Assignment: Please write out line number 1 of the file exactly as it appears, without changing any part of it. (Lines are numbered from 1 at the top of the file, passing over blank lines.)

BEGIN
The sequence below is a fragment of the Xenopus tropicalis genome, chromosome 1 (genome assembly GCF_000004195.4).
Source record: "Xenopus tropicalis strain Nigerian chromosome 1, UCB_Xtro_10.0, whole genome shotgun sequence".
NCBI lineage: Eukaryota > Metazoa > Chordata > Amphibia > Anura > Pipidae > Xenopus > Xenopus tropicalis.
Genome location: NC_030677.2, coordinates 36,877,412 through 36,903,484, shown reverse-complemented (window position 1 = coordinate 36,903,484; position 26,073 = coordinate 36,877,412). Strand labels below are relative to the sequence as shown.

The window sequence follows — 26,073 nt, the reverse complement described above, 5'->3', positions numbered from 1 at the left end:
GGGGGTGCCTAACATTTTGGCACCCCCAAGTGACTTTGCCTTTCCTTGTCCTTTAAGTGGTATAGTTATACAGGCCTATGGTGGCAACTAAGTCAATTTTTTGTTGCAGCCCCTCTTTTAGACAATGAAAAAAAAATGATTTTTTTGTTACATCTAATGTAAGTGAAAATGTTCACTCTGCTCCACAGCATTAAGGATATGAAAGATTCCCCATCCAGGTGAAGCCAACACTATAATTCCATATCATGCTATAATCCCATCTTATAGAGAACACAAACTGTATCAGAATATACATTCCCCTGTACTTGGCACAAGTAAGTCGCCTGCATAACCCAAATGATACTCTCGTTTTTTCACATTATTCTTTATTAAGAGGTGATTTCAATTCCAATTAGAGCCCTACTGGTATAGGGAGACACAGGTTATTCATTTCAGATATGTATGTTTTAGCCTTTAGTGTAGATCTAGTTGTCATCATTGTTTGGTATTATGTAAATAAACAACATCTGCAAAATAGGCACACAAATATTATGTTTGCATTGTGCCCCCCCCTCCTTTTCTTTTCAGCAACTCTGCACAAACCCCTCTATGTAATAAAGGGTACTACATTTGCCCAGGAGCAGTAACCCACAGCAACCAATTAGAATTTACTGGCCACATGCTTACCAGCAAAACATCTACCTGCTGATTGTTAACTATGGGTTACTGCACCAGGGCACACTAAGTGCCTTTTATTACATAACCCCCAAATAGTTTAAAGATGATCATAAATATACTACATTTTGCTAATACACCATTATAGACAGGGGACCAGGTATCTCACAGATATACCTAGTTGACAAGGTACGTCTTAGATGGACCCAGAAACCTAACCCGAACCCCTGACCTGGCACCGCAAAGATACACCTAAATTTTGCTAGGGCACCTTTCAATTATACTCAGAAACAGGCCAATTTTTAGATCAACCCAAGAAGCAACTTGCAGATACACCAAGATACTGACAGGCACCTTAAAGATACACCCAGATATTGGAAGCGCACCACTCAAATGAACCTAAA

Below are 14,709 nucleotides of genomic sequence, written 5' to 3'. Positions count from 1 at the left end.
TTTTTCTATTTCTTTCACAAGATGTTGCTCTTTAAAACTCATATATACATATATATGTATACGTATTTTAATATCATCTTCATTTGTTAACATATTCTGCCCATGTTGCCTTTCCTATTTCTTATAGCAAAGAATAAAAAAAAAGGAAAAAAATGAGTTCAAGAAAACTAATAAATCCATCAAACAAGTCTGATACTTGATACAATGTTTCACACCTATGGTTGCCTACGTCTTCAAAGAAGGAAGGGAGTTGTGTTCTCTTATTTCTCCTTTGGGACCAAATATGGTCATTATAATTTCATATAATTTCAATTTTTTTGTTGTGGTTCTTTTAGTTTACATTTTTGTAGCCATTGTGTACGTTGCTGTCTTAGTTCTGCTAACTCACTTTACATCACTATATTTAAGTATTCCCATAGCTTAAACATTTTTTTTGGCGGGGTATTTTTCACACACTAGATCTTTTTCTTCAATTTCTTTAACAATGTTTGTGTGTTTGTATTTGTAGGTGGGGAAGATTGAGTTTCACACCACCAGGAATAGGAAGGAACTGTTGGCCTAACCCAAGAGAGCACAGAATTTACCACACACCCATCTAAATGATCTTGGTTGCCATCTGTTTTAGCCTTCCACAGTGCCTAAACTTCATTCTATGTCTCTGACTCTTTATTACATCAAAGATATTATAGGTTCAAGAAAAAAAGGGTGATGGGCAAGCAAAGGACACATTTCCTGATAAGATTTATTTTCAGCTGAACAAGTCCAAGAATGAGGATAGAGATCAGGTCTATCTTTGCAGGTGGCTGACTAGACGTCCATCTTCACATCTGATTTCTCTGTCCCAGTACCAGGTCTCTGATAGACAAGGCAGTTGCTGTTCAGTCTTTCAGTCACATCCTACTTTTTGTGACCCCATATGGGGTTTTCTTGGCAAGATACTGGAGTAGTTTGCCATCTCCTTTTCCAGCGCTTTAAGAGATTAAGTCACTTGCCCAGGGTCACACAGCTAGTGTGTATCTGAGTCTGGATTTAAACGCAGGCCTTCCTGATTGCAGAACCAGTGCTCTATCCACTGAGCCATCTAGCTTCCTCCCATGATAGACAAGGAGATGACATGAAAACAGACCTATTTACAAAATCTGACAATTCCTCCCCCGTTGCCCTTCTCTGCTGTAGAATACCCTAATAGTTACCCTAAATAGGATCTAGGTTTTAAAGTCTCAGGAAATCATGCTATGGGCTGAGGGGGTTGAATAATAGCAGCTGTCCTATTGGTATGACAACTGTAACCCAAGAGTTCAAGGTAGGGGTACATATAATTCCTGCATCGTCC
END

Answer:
The sequence below is a fragment of the Xenopus tropicalis genome, chromosome 1 (genome assembly GCF_000004195.4).